By some accounts, Russian politics is a realm of cynics, where everything is for sale, leaders rudely dismiss public opinion and politicians mainly pursue their own power and enrichment through a mix of repression and corruption (Gessen 2013; Dawisha 2014). In others, Russia’s leadership is resolutely principled, driven at least in part by a nationalist goal of restoring Russian pride and recapturing the status and perhaps even the territory of the former USSR and Russian Empire before it (Aron 2008; Trenin 2014; Tsygankov 2014). If we assume that each perspective at least partly reflects at least some aspect of Russian...

  10. (pp. 249-274)
    Helge Blakkisrud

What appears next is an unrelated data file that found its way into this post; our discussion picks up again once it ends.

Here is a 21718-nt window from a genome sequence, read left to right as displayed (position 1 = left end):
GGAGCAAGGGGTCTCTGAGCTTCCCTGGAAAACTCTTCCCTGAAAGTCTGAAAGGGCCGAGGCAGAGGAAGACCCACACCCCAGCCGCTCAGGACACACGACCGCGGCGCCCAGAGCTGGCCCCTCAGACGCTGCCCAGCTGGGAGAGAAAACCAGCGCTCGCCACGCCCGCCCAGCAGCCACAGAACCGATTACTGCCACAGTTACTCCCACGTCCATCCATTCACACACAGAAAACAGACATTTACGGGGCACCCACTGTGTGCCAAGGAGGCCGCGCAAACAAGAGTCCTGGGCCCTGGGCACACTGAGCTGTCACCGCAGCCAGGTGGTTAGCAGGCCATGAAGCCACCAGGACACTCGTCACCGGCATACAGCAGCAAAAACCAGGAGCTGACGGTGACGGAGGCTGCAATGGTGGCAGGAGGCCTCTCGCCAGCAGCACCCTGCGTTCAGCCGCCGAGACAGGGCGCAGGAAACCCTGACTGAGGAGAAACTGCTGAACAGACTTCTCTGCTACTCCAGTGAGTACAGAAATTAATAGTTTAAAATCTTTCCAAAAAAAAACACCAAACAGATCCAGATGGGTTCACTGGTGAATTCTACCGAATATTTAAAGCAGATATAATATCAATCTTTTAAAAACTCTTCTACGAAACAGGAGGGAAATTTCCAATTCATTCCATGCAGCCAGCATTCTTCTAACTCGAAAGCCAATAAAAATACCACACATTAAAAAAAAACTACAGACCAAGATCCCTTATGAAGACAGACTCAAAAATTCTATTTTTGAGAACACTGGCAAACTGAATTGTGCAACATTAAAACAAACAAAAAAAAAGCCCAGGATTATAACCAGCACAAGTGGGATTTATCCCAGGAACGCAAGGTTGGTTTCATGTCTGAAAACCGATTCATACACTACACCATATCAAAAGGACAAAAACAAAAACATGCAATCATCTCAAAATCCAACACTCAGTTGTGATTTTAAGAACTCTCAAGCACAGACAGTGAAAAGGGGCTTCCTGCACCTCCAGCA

Traditionally, the Russian – and later Soviet – state has always relied on an imperial approach to the ‘national question’: on loyalty to the state and the dynasty/Communist Party rather than to an ethnically defined community. For a long time, the Romanovs tended to treat all instances of Russian ethnonationalism with considerable scepticism; the very idea of casting the nation in ethnic terms appeared antithetical to their dynastic understanding of the state (Kappeler 2001). And despite their purported ‘ethnophilia’, Soviet nation-builders repeatedly denounced all expressions of ‘Great Russian chauvinism’ (Slezkine 1994). The breakup of the Soviet Union did not immediately change this....

  11. (pp. 275-297)
    Marlene Laruelle